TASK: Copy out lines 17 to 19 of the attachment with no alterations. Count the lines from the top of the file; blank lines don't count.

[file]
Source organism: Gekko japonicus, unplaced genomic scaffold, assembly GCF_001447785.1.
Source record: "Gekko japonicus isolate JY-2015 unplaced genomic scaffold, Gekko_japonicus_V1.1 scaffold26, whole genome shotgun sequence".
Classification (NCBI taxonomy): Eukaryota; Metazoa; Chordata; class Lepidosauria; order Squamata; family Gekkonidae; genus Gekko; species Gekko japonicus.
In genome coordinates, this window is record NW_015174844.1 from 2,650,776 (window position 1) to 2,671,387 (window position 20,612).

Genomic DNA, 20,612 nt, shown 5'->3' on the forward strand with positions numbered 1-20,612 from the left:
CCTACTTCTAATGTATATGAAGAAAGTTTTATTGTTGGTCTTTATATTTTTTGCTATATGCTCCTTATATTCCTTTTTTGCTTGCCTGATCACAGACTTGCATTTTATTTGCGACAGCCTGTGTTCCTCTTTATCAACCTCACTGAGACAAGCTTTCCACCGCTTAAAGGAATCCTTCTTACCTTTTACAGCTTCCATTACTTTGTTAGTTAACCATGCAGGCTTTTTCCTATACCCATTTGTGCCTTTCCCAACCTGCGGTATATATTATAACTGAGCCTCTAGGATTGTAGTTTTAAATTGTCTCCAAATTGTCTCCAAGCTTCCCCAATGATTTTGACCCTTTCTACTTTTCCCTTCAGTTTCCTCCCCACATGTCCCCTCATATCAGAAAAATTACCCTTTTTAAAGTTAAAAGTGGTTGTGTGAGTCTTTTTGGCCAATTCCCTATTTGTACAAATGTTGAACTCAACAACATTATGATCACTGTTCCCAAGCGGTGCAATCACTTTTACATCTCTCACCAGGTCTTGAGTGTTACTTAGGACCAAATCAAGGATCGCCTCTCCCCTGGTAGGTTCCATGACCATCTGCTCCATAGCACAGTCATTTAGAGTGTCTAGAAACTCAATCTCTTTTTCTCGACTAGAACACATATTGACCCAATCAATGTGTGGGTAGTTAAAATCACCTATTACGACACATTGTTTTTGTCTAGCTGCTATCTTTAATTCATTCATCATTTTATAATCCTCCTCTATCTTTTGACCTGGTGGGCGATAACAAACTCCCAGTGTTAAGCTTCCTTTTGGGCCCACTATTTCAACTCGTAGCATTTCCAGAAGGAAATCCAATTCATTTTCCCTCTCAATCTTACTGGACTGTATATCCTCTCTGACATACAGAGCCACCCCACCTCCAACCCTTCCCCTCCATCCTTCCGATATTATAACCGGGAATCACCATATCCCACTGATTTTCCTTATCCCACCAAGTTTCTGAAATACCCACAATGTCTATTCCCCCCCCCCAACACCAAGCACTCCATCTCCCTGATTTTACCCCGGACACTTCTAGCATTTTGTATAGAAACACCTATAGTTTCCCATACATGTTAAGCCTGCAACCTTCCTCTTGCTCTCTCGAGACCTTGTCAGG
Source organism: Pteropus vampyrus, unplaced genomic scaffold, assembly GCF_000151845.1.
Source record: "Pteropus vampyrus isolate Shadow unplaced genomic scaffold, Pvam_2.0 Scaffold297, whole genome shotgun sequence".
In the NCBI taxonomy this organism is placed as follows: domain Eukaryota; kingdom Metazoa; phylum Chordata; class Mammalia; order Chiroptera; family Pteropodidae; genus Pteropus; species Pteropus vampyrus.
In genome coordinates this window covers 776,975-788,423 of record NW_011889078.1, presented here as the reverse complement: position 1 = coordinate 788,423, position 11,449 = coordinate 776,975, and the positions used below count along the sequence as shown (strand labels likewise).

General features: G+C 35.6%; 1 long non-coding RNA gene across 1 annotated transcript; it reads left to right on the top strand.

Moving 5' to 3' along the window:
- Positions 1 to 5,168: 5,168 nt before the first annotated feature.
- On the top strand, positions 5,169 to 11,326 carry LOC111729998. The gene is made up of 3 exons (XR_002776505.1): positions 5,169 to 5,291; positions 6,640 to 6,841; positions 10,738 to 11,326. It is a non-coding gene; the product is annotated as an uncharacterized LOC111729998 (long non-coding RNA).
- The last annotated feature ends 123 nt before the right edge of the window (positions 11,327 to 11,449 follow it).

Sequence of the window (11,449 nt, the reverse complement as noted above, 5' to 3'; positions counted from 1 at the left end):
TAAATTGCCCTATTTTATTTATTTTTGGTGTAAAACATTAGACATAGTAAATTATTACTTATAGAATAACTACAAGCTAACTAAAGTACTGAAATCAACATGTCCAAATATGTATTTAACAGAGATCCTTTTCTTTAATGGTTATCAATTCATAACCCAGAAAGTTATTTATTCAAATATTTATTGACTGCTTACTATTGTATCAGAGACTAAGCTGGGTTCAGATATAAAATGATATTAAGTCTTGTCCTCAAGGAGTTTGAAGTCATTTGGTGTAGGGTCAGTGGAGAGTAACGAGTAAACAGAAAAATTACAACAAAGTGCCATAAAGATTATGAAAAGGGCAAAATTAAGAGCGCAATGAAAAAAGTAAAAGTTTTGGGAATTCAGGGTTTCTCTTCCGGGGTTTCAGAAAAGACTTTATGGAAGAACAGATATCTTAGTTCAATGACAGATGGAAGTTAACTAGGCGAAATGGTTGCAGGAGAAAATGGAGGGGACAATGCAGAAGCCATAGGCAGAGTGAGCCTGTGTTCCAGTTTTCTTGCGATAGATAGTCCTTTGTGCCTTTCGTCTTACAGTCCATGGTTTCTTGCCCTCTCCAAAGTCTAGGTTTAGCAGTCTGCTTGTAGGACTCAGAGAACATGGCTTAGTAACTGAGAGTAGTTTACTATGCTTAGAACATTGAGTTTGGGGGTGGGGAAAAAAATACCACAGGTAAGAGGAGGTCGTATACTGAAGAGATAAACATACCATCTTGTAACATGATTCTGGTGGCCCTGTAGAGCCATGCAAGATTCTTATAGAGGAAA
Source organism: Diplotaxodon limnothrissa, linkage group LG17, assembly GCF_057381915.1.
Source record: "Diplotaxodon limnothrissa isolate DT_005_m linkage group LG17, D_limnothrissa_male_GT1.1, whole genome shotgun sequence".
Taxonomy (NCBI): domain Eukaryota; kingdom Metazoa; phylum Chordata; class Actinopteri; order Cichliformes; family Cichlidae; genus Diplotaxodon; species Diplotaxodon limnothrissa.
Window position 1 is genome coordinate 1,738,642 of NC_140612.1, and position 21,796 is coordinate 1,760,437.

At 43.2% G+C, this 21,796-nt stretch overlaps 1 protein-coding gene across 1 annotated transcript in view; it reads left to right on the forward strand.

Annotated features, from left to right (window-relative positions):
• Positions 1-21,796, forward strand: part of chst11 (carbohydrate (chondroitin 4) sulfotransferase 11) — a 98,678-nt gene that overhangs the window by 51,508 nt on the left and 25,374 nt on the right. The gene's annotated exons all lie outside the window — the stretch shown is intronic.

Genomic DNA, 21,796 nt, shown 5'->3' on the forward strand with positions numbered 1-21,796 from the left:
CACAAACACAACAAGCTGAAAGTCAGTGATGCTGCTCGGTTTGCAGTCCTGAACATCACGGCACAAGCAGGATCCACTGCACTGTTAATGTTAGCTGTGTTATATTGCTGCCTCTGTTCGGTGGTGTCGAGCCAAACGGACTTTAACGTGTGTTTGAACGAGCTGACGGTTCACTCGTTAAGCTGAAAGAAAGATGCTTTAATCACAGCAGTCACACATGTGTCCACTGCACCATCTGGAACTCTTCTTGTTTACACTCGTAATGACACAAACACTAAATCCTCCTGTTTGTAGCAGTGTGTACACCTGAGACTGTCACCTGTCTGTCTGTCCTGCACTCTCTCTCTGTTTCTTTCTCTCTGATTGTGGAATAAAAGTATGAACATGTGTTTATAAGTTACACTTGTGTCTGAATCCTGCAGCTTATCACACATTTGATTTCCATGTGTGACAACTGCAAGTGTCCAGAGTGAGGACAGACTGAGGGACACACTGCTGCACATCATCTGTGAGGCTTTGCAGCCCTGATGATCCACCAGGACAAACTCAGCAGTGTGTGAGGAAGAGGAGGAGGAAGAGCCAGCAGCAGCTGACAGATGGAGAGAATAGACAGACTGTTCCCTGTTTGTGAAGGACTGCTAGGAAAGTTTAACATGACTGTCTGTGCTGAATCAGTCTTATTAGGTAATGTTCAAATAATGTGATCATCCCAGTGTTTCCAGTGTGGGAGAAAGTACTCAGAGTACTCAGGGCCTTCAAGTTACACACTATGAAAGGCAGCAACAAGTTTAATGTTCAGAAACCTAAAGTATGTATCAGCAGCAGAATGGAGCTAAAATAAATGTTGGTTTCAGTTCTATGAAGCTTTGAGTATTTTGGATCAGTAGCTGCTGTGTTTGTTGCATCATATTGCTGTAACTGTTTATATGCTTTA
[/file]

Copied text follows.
TAAATTGCCCTATTTTATTTATTTTTGGTGTAAAACATTAGACATAGTAAATTATTACTTATAGAATAACTACAAGCTAACTAAAGTACTGAAATCAACATGTCCAAATATGTATTTAACAGAGATCCTTTTCTTTAATGGTTATCAATTCATAACCCAGAAAGTTATTTATTCAAATATTTATTGACTGCTTACTATTGTATCAGAGACTAAGCTGGGTTCAGATATAAAATGATATTAAGTCTTGTCCTCAAGGAGTTTGAAGTCATTTGGTGTAGGGTCAGTGGAGAGTAACGAGTAAACAGAAAAATTACAACAAAGTGCCATAAAGATTATGAAAAGGGCAAAATTAAGAGCGCAATGAAAAAAGTAAAAGTTTTGGGAATTCAGGGTTTCTCTTCCGGGGTTTCAGAAAAGACTTTATGGAAGAACAGATATCTTAGTTCAATGACAGATGGAAGTTAACTAGGCGAAATGGTTGCAGGAGAAAATGGAGGGGACAATGCAGAAGCCATAGGCAGAGTGAGCCTGTGTTCCAGTTTTCTTGCGATAGATAGTCCTTTGTGCCTTTCGTCTTACAGTCCATGGTTTCTTGCCCTCTCCAAAGTCTAGGTTTAGCAGTCTGCTTGTAGGACTCAGAGAACATGGCTTAGTAACTGAGAGTAGTTTACTATGCTTAGAACATTGAGTTTGGGGGTGGGGAAAAAAATACCACAGGTAAGAGGAGGTCGTATACTGAAGAGATAAACATACCATCTTGTAACATGATTCTGGTGGCCCTGTAGAGCCATGCAAGATTCTTATAGAGGAAA
Source organism: Diplotaxodon limnothrissa, linkage group LG17, assembly GCF_057381915.1.
Source record: "Diplotaxodon limnothrissa isolate DT_005_m linkage group LG17, D_limnothrissa_male_GT1.1, whole genome shotgun sequence".